How Should Planners Measure S&OE Success?

How Should Planners Measure S&OE Success?

Remember when you were in school? No matter the class, every term you got a syllabus for each class that laid out when exams, quizzes, and term papers were all due? Then you set about working each syllabus into your own personal calendar, with short-term items like quizzes, mid-range ones like exams, and the long-game term papers for each class. There’s a similar way to look at your production planning schedule, with short-, mid-, and long-range goals and KPIs. Long-range is handled by your annual strategic plan, mid-range duties fall to S&OP, and today we’re going to dig into the short-range process of S&OE. Specifically, we’re looking at how to know if your sales & operations execution process is successful or not.

Before we get too deep into this rabbit hole, let’s take a look at a definition for S&OE so we’re all starting out on the same page. Industry leader Gartner defines it as a weekly cycle that tracks and ensures alignment between transport, demand, and inventory, presenting a snapshot of short-term supply chain activity at each monthly S&OP meeting. So, with S&OP handling the monthly or quarterly planning (based on your annual operations plan) for your end-to-end supply chain, S&OE tackles the daily and weekly execution of the plans developed under S&OP. This brings us around full circle to our headline question: how should you, as a production planner, be measuring for S&OE success?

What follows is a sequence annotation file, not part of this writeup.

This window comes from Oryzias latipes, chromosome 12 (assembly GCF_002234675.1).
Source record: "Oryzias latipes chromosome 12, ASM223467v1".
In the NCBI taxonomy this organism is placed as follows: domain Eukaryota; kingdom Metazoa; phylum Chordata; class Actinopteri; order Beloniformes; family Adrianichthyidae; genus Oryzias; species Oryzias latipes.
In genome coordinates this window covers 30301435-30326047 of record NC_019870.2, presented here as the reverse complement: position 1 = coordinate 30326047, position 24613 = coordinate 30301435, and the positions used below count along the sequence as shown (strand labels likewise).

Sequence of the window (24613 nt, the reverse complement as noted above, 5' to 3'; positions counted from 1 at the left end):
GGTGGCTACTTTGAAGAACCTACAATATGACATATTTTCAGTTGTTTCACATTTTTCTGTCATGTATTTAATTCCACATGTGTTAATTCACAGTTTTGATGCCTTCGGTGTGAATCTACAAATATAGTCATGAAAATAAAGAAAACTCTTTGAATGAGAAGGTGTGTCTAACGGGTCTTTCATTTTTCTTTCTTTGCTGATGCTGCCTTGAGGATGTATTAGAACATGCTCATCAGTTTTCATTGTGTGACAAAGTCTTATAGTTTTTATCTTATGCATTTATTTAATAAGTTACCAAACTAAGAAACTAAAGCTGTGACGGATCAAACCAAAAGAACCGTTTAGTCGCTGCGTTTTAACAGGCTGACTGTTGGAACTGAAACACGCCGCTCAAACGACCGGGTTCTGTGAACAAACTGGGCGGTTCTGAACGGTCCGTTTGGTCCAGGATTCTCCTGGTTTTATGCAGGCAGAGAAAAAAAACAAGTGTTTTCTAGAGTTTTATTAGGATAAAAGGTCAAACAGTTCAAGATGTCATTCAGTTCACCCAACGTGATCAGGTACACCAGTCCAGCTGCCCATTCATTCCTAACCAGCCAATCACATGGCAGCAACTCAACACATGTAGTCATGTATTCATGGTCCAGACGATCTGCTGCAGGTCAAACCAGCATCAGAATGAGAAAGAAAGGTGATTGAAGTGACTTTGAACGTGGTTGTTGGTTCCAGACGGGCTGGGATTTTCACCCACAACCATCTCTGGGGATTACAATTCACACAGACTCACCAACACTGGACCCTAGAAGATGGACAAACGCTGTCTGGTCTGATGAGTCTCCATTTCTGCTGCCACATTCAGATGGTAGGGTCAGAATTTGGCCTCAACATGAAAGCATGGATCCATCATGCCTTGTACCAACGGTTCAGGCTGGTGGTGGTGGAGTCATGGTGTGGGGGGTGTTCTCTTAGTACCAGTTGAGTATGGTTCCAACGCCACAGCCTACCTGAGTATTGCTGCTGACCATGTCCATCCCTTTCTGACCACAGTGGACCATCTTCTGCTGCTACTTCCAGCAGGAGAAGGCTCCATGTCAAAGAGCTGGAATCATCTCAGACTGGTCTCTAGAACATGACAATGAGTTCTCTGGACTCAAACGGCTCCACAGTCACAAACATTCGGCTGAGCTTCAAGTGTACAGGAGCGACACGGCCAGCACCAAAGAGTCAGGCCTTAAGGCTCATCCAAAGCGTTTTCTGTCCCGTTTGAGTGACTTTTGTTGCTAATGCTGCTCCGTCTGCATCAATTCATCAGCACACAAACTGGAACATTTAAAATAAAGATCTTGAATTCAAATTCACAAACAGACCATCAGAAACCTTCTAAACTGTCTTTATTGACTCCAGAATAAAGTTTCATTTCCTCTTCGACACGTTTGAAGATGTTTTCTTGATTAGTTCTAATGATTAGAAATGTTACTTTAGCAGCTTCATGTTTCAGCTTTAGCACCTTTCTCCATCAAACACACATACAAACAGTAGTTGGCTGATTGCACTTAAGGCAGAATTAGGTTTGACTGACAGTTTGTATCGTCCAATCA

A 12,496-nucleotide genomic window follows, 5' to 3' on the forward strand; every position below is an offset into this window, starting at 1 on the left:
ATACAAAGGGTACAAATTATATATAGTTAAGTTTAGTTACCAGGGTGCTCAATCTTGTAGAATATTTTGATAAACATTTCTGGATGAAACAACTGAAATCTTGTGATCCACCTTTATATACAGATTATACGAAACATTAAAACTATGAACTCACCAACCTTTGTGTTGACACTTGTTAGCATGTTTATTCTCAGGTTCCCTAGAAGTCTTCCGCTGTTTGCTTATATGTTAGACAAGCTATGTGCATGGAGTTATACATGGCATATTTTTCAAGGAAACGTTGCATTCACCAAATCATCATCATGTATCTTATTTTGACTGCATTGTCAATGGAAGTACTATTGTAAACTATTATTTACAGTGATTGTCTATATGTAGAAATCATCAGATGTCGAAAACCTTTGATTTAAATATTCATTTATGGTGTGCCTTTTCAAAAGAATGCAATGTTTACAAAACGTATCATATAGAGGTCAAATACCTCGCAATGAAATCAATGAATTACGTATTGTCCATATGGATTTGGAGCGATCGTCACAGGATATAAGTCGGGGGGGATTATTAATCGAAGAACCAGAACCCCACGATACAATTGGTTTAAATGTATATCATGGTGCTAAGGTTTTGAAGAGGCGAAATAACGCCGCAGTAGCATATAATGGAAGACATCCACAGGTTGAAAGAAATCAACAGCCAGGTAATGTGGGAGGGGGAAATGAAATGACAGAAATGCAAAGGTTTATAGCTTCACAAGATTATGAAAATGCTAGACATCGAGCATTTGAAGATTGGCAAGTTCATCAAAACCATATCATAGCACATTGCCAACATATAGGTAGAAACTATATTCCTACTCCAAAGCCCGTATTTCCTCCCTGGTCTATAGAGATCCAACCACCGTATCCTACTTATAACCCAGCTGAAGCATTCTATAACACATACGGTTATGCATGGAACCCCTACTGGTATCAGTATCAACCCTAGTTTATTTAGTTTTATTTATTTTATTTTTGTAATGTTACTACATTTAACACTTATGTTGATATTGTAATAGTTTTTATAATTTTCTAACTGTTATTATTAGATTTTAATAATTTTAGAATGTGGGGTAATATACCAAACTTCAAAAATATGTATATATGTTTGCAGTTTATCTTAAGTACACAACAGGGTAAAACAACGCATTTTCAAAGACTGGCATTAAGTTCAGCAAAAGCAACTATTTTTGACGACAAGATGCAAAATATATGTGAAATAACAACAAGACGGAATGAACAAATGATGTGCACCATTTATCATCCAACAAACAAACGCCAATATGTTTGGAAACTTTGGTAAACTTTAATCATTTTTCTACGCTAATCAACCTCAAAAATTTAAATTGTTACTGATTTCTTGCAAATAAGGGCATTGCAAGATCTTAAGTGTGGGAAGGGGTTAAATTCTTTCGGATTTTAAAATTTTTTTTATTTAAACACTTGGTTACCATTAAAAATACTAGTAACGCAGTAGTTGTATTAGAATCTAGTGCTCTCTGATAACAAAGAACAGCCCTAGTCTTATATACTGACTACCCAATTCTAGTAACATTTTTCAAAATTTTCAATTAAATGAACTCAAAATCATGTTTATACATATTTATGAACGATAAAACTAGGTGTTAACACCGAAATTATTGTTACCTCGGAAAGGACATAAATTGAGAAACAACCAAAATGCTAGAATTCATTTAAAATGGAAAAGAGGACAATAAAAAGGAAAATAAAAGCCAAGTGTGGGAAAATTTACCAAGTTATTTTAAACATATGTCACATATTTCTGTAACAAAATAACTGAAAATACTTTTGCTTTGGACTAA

Start With a Summary of Your S&OP KPIs

We’ve gone into depth about these metrics before. To summarize, our top 5 picks for S&OP metrics are as follows:

  • On-time delivery: Expressed as a percentage, OTD is a ratio of units delivered on-time to total deliveries made over the same time period. This KPI gives you a great idea of how well you’re hitting your customer service SLAs.
  • Production plan adherence: Another percentage, PPA is calculated as (planned production - actual production) / planned production. This number gives you a solid idea of current production output, as well as how your facility will cope with any future spikes in demand.
  • Forecast accuracy: Our favorite of the myriad choices for calculating this metric is mean absolute percent error (MAPE), as it gives a succinct picture of your overall supply chain planning success.
  • Order cycle time: Whether calculated from PO creation to delivery or order-to-order per client, this metric presents an excellent overview of the health of your end-to-end supply chain.
  • Capacity utilization: A simple percentage showing how close to capacity a given plant is, this is often referred to as capacity plan vs actual. Look to this metric when you need a handle on your short-term output planning.

Inventory Tracking Adds to the S&OE Picture

A key, yet often overlooked, aspect of successful short-term planning is how smoothly your warehouse operates. Inventory technology has matured in recent years to a point where tracking data for everything from forklifts to pallets and even individual products is available instantly for analysis. Successful S&OE relies on this real-time data flow to inform the decisions being made about supply orders, how to load the next outgoing truck, and more. Orders are not always produced in sequence, so the ability to store them together despite gaps in production can help speed that order out the door the minute it’s complete. Knowing where each piece of the order is being shelved is crucial to making that happen. By collecting this inventory data over time, you’ll have a much clearer picture of how efficient your warehousing is becoming and where you can focus future efforts to continue cutting wasteful spending.